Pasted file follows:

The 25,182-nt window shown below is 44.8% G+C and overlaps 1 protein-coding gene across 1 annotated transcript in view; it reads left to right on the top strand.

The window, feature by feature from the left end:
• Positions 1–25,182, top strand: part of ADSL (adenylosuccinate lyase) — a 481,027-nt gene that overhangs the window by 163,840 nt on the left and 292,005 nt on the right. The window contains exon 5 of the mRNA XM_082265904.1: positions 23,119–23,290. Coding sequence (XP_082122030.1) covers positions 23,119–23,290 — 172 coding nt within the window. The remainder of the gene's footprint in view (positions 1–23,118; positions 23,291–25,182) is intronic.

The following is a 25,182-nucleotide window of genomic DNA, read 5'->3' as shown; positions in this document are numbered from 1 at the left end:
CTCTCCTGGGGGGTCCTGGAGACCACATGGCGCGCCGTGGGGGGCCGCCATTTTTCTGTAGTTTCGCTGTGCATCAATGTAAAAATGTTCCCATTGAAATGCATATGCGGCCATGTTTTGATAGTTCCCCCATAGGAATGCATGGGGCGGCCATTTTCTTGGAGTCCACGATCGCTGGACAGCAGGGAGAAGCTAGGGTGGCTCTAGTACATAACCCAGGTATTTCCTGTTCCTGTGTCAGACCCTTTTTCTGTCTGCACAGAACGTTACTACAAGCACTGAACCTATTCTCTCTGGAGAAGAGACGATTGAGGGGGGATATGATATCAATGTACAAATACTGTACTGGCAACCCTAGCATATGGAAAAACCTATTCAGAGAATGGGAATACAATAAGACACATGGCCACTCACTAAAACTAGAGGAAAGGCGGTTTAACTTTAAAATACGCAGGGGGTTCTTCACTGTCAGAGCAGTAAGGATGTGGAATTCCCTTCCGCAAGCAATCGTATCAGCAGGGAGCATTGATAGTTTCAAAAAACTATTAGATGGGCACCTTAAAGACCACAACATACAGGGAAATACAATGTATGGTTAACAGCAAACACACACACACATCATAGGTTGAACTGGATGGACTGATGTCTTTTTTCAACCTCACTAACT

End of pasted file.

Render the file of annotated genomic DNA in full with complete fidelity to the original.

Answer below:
The 25,182-nt window shown below is 44.8% G+C and overlaps 1 protein-coding gene across 1 annotated transcript in view; it reads left to right on the top strand.

The window, feature by feature from the left end:
• Positions 1–25,182, top strand: part of ADSL (adenylosuccinate lyase) — a 481,027-nt gene that overhangs the window by 163,840 nt on the left and 292,005 nt on the right. The window contains exon 5 of the mRNA XM_082265904.1: positions 23,119–23,290. Coding sequence (XP_082122030.1) covers positions 23,119–23,290 — 172 coding nt within the window. The remainder of the gene's footprint in view (positions 1–23,118; positions 23,291–25,182) is intronic.

The following is a 25,182-nucleotide window of genomic DNA, read 5'->3' as shown; positions in this document are numbered from 1 at the left end:
CTCTCCTGGGGGGTCCTGGAGACCACATGGCGCGCCGTGGGGGGCCGCCATTTTTCTGTAGTTTCGCTGTGCATCAATGTAAAAATGTTCCCATTGAAATGCATATGCGGCCATGTTTTGATAGTTCCCCCATAGGAATGCATGGGGCGGCCATTTTCTTGGAGTCCACGATCGCTGGACAGCAGGGAGAAGCTAGGGTGGCTCTAGTACATAACCCAGGTATTTCCTGTTCCTGTGTCAGACCCTTTTTCTGTCTGCACAGAACGTTACTACAAGCACTGAACCTATTCTCTCTGGAGAAGAGACGATTGAGGGGGGATATGATATCAATGTACAAATACTGTACTGGCAACCCTAGCATATGGAAAAACCTATTCAGAGAATGGGAATACAATAAGACACATGGCCACTCACTAAAACTAGAGGAAAGGCGGTTTAACTTTAAAATACGCAGGGGGTTCTTCACTGTCAGAGCAGTAAGGATGTGGAATTCCCTTCCGCAAGCAATCGTATCAGCAGGGAGCATTGATAGTTTCAAAAAACTATTAGATGGGCACCTTAAAGACCACAACATACAGGGAAATACAATGTATGGTTAACAGCAAACACACACACACATCATAGGTTGAACTGGATGGACTGATGTCTTTTTTCAACCTCACTAACT